Apostrophes in Plurals


I’ve always been pretty opposed to using apostrophe to form plurals, except when absolutely necessary.

Learn your ABCs, not ABC’s.

The company bought some Boeing 747s, not 747’s.

Schools used to focus on the three Rs, not R’s.

It happened during the 1850s, not 1850’s.

In my world, the only time you use an apostrophe to form a plural is when it’s absolutely necessary for clarity. The most common example is in business signs in all capital letters: RETIRMENT PLANS AND IRA’S EVALUATED, DVR’S REPAIRED – stuff like that.

Also when you’re writing a passage that mentions individual letters, like Mind your p’s and q’s and Her name sure has a lot of i’s in it, apostrophes are the only way to show that the s is doing a different job than that of p, q and i.

Otherwise, in the editing rules I follow, apostrophes in plurals are a big no-no.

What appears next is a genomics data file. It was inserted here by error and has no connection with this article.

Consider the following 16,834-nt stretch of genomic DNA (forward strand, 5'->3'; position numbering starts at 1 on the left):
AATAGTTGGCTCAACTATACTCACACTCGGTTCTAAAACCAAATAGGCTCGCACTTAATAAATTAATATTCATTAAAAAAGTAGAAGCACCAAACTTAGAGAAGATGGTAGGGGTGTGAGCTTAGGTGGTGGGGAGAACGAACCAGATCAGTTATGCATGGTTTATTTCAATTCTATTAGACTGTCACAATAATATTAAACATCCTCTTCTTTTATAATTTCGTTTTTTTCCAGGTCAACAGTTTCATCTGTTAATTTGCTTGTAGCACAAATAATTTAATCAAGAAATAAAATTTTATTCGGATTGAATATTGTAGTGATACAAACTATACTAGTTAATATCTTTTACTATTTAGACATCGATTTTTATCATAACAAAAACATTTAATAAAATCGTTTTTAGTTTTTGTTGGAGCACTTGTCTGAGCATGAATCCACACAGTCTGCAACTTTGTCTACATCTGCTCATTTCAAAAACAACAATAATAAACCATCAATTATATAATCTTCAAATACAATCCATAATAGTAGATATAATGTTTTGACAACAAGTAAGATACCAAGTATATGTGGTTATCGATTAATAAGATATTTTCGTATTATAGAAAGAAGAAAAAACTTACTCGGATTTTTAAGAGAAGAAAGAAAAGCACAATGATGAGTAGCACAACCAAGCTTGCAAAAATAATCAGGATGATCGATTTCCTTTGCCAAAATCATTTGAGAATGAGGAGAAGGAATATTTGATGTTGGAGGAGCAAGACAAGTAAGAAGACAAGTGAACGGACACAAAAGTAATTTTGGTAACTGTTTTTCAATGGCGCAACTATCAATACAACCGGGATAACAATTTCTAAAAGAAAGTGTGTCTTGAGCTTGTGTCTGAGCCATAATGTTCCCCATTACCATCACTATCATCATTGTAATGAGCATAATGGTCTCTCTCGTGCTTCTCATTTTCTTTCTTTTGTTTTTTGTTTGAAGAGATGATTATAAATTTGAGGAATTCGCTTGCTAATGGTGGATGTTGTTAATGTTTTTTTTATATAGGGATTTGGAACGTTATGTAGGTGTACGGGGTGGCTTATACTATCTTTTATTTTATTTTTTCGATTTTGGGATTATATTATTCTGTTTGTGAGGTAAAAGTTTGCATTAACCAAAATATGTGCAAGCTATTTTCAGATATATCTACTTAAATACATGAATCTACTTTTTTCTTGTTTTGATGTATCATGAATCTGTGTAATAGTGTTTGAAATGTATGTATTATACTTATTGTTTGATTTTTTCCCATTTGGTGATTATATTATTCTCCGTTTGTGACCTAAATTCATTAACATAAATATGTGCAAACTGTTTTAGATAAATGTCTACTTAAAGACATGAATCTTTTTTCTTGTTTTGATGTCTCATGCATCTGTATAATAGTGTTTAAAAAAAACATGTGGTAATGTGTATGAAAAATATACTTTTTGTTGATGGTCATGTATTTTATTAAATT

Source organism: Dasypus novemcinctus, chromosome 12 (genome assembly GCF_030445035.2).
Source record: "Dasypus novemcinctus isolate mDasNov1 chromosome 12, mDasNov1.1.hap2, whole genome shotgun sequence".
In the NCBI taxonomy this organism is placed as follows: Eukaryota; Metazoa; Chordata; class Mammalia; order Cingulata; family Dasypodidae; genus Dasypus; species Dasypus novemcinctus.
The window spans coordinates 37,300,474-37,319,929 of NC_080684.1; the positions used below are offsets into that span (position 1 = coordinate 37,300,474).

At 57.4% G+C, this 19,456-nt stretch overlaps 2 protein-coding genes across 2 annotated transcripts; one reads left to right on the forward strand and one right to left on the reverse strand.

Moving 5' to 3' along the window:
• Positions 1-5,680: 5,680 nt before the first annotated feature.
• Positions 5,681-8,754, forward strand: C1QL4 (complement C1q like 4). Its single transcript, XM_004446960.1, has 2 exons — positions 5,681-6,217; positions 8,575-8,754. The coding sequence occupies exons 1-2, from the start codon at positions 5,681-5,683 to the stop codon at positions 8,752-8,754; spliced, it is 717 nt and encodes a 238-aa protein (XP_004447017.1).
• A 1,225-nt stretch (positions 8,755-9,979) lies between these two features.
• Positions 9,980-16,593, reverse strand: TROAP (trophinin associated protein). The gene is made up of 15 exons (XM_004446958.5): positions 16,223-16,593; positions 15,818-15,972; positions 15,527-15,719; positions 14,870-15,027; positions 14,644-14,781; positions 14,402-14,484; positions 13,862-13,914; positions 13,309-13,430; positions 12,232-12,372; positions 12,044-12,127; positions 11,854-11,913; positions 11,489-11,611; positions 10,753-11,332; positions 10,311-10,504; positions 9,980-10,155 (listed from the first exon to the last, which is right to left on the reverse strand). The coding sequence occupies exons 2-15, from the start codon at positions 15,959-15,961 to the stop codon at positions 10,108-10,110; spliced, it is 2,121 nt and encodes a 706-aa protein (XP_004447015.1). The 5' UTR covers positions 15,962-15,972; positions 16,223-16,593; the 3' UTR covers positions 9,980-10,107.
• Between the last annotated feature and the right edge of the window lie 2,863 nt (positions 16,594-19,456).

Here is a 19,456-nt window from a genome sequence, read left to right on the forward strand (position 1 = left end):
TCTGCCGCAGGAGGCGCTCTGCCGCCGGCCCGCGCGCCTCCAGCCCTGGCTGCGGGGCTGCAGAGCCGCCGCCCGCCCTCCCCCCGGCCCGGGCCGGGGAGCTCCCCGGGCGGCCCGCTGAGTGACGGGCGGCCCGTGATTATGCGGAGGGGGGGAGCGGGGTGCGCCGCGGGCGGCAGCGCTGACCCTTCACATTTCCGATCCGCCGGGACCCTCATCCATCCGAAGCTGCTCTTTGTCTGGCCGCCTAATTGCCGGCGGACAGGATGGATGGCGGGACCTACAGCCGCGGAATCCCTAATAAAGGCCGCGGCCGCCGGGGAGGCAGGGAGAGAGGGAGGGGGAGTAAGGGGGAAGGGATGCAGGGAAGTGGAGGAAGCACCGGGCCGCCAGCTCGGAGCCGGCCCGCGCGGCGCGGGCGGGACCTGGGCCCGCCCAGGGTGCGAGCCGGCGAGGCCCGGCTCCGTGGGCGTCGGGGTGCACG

But, as I’ve learned the hard way, you should never be too quick to judge someone else’s punctuation and grammar, because in their world it just might be right.

This came to mind recently when I opened an old copy of “Words Into Type,” which was once one of the most definitive guides in publishing. Here’s what I read in the section on plurals:

The plural of a letter, figure, character, or sign is expressed by adding to it an apostrophe and s.


Three R’s

During the 1850’s

Boeing 747’s

Anyone who subscribes to my view that apostrophes don’t form plurals and who saw these forms in written text might assume the apostrophes were errors made of ignorance. But in fact, they could be well-informed choices.

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One Response to “Apostrophes in Plurals”

  1. I just noticed that WordPress is aciamattuolly curling my apostrophes the wrong way when I type Jesus' or just s. Apparently, WordPress would prefer we type Jesus's or Chris's instead of Jesus' or Chris'.